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A Little Princess

A Little Princess

by Frances Hodgson Burnett

Analysis: Genre

Young Adult Literature, Fairy Tale

Sara Crewe is a real kid in some ways—she likes making up her own fairy tales, plays with dolls, and misses her daddy when he drops her off at school. But she manages to be more than just a little kid when she encounters rather unfortunate circumstances. In true orphaned-child fashion, Sara beats the odds and the mean adult in her life (ahem, Miss Minchin) and manages to rise above it all—at the mere age of eleven.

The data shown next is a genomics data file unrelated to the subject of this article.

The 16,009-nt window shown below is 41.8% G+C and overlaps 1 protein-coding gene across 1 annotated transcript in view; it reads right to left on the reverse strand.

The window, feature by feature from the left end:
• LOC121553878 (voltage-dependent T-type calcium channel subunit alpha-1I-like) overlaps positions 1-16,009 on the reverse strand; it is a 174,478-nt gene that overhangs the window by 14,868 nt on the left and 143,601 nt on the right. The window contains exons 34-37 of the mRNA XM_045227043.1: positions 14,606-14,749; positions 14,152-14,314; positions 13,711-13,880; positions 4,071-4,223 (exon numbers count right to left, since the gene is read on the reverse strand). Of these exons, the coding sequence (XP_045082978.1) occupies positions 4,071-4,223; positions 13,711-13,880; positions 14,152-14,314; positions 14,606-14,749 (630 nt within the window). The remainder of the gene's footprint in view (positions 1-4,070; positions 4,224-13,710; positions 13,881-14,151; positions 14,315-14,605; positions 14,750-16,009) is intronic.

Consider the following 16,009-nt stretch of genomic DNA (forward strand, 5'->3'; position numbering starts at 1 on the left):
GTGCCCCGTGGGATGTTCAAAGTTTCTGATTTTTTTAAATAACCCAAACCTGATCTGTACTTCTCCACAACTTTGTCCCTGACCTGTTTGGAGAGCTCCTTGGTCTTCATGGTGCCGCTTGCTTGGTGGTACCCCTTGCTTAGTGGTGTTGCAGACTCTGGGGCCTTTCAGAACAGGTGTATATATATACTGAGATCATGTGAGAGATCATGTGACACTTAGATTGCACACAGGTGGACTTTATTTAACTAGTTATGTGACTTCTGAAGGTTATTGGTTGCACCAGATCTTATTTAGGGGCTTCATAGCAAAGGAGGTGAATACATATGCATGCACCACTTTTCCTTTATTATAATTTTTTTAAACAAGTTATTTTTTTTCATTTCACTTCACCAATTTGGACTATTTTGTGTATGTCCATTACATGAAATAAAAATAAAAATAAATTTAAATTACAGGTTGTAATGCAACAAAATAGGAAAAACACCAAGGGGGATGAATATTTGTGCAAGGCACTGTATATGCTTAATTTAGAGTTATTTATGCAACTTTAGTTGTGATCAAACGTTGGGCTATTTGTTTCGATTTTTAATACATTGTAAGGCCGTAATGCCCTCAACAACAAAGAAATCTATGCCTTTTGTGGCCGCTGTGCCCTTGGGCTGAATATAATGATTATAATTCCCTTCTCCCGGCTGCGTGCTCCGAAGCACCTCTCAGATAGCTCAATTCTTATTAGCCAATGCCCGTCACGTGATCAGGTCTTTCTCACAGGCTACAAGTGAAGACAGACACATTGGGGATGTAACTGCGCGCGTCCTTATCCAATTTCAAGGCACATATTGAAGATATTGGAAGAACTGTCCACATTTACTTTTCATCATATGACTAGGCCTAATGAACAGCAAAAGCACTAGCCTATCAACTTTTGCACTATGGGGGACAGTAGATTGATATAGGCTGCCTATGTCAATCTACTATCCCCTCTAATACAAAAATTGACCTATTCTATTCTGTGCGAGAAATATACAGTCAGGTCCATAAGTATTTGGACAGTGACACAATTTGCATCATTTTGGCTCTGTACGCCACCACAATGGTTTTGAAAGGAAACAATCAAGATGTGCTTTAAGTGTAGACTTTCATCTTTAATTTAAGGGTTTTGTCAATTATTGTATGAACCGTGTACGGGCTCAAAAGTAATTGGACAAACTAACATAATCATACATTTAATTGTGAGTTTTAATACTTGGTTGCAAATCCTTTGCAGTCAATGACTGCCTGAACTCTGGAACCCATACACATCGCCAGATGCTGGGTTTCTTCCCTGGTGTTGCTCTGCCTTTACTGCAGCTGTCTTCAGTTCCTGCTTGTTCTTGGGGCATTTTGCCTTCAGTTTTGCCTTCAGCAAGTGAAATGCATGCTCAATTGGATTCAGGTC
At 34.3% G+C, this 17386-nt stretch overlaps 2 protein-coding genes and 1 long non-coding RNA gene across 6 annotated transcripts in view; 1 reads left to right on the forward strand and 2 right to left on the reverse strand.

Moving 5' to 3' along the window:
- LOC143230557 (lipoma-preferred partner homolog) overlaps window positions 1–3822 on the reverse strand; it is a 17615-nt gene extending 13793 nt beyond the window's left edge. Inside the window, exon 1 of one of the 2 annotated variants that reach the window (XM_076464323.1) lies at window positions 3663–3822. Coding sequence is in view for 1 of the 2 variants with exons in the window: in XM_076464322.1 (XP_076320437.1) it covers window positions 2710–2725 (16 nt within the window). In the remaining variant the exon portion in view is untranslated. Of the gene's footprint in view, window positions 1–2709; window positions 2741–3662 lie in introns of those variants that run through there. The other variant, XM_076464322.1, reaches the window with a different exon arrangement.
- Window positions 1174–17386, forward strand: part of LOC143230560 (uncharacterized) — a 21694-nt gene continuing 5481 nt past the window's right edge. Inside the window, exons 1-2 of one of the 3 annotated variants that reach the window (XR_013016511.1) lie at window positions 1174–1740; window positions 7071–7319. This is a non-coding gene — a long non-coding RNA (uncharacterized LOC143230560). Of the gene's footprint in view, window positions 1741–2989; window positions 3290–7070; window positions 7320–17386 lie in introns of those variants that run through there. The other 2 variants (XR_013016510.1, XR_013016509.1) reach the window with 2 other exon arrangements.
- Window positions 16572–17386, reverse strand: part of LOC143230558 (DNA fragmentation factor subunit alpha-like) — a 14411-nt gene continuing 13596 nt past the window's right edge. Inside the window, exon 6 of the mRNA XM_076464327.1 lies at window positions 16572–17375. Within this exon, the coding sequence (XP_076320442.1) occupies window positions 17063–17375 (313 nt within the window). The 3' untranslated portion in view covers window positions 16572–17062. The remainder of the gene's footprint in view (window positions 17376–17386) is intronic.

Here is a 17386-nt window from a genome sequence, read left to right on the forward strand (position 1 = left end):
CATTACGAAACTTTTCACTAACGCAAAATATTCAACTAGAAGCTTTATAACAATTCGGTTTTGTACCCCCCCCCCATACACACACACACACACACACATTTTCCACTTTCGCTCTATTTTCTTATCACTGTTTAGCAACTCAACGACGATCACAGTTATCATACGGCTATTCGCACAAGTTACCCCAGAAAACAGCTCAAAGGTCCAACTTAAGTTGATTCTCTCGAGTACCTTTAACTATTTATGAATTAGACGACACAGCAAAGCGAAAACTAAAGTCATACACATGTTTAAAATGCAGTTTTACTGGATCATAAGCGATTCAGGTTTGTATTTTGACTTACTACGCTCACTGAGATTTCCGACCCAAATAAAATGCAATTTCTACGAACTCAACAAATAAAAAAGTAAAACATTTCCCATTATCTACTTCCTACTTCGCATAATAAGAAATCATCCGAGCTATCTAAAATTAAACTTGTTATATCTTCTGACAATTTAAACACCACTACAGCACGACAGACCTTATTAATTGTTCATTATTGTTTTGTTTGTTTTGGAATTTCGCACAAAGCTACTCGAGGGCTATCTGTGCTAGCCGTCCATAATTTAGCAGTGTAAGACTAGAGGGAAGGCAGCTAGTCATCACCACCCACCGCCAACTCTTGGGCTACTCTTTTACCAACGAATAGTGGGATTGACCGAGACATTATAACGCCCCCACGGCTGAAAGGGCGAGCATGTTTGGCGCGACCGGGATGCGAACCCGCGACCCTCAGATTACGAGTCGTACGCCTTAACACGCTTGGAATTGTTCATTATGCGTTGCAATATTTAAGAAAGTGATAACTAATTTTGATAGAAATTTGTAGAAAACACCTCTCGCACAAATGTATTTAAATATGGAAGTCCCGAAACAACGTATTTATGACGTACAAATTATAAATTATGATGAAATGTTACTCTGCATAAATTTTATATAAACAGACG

Sound familiar? This process of growing up when everyone is out to get you is pretty much the plot of every young adult novel ever. A Little Princess is in good company there.

Fairy Tale

No, there are no magical creatures. (Unless you count Emily.) But there is Magic, and even the characters in the book acknowledge that this sounds a lot like a fairy tale. The children of the Large Family think that "she will be so rich when she is found that she will be like a princess in a fairy tale" (17), and the girls at Miss Minchin's agree that the story is "quite as wonderful as any Sara herself had ever invented" (18).

So: a noble little girl abused and wretched, who's eventually whisked away from her misery to a life of fantastical wealth? Sounds a lot like a fairy tale to us. She even has a magical helper in the form of the Lascar's monkey and Melchisedec the rat. (And the first rule of fairy tales is—always be nice to the animals.

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